from a higher state, of which some individuals have a Platonic ἀνάµνησις
which prompts them to purer walks of life. No sooner does the summer
begin to bring out the flies among our pollard willows, than they become
alive with Sparrows. There you may see them, as you repose on one of the
comfortable seats on the brink of the Cherwell in the Parks, catching
flies in the air with a vigour and address which in the course of a few
hundred years might almost develop into elegance. Again and again I have
had to turn my glass upon a bird to see if it could really be a Sparrow
that was fluttering in the air over the water with an activity
apparently meant to rival that of the little Fly-catcher, who sits on a
bough at hand, and occasionally performs the same feat with native
lightness and deftness. But these are for the most part young Sparrows
of the year, who have been brought here perhaps by their parents to be
out of the way of cats, and for the benefit of country air and an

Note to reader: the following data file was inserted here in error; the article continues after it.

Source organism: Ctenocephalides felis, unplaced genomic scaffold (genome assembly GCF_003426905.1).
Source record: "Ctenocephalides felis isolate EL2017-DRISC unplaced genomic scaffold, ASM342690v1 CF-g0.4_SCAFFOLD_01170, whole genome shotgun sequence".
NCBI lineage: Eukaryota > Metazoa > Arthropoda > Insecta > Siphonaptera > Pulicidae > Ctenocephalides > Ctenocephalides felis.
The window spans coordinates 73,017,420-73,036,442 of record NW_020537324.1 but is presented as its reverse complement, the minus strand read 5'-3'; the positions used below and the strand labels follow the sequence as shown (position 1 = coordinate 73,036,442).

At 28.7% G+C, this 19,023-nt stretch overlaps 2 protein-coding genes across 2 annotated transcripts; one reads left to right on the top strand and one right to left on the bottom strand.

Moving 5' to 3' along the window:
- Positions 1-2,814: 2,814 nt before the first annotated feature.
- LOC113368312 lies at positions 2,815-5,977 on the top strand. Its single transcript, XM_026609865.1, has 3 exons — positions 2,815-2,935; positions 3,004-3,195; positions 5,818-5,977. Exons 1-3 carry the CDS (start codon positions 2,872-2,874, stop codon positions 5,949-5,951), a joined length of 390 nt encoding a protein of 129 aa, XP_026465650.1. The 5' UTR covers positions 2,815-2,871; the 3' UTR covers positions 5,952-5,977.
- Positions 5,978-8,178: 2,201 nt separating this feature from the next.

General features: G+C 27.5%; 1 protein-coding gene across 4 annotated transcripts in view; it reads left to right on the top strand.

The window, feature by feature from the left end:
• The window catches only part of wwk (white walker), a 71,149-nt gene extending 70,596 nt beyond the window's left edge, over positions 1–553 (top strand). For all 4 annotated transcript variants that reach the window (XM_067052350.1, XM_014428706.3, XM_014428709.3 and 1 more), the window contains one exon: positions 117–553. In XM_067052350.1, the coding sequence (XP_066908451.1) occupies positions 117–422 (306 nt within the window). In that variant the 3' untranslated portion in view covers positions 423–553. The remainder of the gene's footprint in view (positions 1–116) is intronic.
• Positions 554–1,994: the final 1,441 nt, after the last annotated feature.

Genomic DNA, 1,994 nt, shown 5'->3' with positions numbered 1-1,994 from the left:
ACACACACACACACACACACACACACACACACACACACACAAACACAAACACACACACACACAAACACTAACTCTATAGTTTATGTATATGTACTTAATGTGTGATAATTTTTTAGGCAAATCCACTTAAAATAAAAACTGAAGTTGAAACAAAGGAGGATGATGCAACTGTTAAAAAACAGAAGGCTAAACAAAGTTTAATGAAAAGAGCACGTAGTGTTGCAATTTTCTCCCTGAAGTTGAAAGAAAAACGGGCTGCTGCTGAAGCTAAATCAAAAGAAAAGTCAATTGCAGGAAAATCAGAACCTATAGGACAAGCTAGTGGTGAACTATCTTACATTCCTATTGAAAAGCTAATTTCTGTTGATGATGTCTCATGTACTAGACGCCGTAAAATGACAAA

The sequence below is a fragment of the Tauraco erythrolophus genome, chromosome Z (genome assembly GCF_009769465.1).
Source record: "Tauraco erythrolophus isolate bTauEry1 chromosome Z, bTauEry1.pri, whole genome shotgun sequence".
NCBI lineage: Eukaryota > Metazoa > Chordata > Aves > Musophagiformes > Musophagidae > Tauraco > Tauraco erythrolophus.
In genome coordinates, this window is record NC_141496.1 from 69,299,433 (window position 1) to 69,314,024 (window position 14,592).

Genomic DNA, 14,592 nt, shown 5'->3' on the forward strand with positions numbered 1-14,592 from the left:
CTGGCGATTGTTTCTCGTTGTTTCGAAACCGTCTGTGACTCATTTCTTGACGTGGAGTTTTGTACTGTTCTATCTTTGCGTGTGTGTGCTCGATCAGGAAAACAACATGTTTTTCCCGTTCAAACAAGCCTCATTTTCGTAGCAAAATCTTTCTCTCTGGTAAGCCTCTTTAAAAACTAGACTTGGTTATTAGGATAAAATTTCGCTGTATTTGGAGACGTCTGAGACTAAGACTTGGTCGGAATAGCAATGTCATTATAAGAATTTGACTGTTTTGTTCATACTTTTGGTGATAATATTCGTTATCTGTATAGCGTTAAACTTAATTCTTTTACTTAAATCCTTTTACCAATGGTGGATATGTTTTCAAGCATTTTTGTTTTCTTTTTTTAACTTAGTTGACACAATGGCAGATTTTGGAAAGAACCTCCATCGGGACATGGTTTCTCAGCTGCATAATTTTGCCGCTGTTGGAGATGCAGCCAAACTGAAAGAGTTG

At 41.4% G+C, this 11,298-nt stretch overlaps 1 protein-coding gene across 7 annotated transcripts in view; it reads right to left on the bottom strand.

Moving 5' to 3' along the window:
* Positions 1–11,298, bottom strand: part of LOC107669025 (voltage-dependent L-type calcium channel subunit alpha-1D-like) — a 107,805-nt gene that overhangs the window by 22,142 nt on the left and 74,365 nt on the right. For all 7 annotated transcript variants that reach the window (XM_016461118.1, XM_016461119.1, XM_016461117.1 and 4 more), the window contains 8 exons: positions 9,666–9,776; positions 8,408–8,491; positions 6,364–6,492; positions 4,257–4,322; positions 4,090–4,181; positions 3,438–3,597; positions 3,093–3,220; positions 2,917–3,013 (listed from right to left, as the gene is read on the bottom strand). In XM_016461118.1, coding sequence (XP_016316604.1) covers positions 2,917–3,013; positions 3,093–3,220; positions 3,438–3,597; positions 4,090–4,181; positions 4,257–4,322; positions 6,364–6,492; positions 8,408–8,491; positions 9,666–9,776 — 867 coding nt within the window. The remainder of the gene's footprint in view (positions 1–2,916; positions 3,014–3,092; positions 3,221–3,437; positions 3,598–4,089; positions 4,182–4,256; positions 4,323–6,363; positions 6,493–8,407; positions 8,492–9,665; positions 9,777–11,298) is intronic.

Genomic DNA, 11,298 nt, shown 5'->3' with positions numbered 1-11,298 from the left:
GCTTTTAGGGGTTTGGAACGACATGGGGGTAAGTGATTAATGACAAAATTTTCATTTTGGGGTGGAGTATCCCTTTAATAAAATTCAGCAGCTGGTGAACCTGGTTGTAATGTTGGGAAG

easily-digested insect diet. How long they stay here I do not know; but
before our Autumn Term begins they must have migrated back to the city,
for I seldom or never see them in the willows except in the Summer Term.

These seats by the Cherwell are excellent stations for observation.
Swallows, Martins, and Sand-martins flit over the water; Swifts scream
overhead towards evening; Greenfinches trill gently in the trees, or
utter that curious lengthened sound which is something between the bleat
of a lamb and the snore of a light sleeper; the Yellow Wagtail, lately
arrived, walks before you on the path, looking for materials for a nest
near the water’s edge; the Fly-catcher, latest arrival of all, is